“You’re selling a variety of things that use the same resource,” Snyder said. “You have to figure out how to optimize, and it’s a very hard thing to do. Most industries don’t deal with that.”
After United hired Kirby, analyst Hunter Keay of Wolf Research endorsed the move, noting Kirby had been the “primary architect” of American’s pricing and network strategy. Similarly, Daniel McKenzie of Buckingham Research Group noted, “Scott Kirby is widely regarded as the best when it comes to revenue management, an area where United has fallen short since its merger with Continental.”
Other departments often require insiders, too. When Mann took over as marketing vice president at TWA in 1988, part of his job included explaining the industry’s intricacies to Carl Icahn and his team after the investor took the airline private.
Icahn’s team had mostly run companies in other industries and were always curious about whether TWA could mimic what worked elsewhere, Mann said. But it was never so easy.
“We said, ‘you could do it that way, but here’s what happens if you do it that way,”‘ Mann said. “There was a constant enlightening process.”
Mann acknowledges marketing may seem like a department perfect for an outsider takeover, but even it has challenges. He notes that while airlines seek product consistency, most have so many different airplanes, all of different ages, that it’s hard to guarantee customers the experience they will have.
“Even among people who have a lot of advertising experience or branded product experience, it is rarely to the level of complexity you need to run an airline every day,” Mann said.
United is taking more risks
Despite hiring Kirby as president and Levy as CFO, United still has more outsiders than the average U.S. airline. Munoz surprised some when he named Haywood, a partner at Boston Consulting Group, as executive vice president and chief commercial officer.
That’s a job usually filled by an industry lifer, not a consultant — even one who has worked with airlines.
“You just don’t get to touch things as a consultant at the depth that you have to use them in the operating environment,” Mann said. “Whatever experience an outside consultant thinks they have, they’re about to get thrown into the deep end of the pool.”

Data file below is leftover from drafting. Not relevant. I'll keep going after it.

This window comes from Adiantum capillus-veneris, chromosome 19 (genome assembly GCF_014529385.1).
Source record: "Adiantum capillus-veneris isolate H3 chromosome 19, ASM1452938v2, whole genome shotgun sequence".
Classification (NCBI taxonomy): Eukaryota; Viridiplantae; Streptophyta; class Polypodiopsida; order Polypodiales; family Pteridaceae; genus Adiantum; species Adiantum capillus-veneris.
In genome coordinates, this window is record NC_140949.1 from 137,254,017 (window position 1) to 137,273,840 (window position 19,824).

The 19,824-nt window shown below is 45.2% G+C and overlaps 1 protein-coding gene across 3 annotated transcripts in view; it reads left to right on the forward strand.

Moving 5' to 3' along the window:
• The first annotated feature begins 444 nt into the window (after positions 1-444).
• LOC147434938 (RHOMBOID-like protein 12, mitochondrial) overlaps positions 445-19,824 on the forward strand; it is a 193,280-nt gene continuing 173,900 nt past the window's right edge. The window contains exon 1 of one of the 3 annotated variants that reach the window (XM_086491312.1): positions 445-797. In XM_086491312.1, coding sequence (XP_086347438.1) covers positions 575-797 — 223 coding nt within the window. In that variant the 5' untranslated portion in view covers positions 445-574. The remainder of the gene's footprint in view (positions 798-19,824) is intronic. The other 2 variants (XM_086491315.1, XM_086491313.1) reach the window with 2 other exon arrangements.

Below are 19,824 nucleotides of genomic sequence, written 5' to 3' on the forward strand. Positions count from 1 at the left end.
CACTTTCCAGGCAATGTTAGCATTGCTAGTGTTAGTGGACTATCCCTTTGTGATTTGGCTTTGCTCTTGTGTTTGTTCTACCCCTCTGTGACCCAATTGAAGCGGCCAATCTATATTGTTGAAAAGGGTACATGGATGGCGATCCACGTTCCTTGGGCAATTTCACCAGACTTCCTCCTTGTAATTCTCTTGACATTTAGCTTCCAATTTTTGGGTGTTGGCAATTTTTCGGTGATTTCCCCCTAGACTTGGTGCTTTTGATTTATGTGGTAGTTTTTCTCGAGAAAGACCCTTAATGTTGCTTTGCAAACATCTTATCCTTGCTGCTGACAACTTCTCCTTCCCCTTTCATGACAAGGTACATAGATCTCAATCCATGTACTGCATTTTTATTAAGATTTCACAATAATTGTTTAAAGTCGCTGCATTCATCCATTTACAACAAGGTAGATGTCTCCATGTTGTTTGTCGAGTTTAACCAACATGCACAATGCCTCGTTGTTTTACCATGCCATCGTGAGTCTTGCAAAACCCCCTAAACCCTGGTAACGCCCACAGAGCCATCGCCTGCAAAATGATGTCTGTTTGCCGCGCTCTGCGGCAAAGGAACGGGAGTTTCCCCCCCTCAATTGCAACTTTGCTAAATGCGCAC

Snyder said he was puzzled by Haywood’s hiring, but understands it now that United has hired Kirby. She may offer a fresh perspective, without being responsible for all commericial decisions.
While both Mann and Synder generally endorse hiring experienced management, they acknowledge airlines might consider outsiders for some roles. Mann said carriers sometimes add outsiders to run technology departments, which makes sense, since airlines for so long failed to invest in IT. Synder recommended carriers consider hiring non-airline people to help simplify their loyalty schemes. Most “are insane,” in their complexity, he said.
Still, for other jobs, both said airlines should stick with what works. That’s also the mantra of most institutional investors and analysts, many of whom cheered United’s recent moves. The investors know one person cannot unilaterally fix an airline, but they are nonetheless bullish on Kirby —United’s stock rose roughly 10 percent the day after it hired him.
“These are guys who have invested in Kirby’s last couple of companies, and they know him well,” Snyder said. “They know he has the skills to solve the problems United has today.”
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Photo Credit: United in August hired as its president former US Airways and American Airlines President Scott Kirby. Carriers prefer to hire senior executives with significant industry experience. Matt York / Associated Press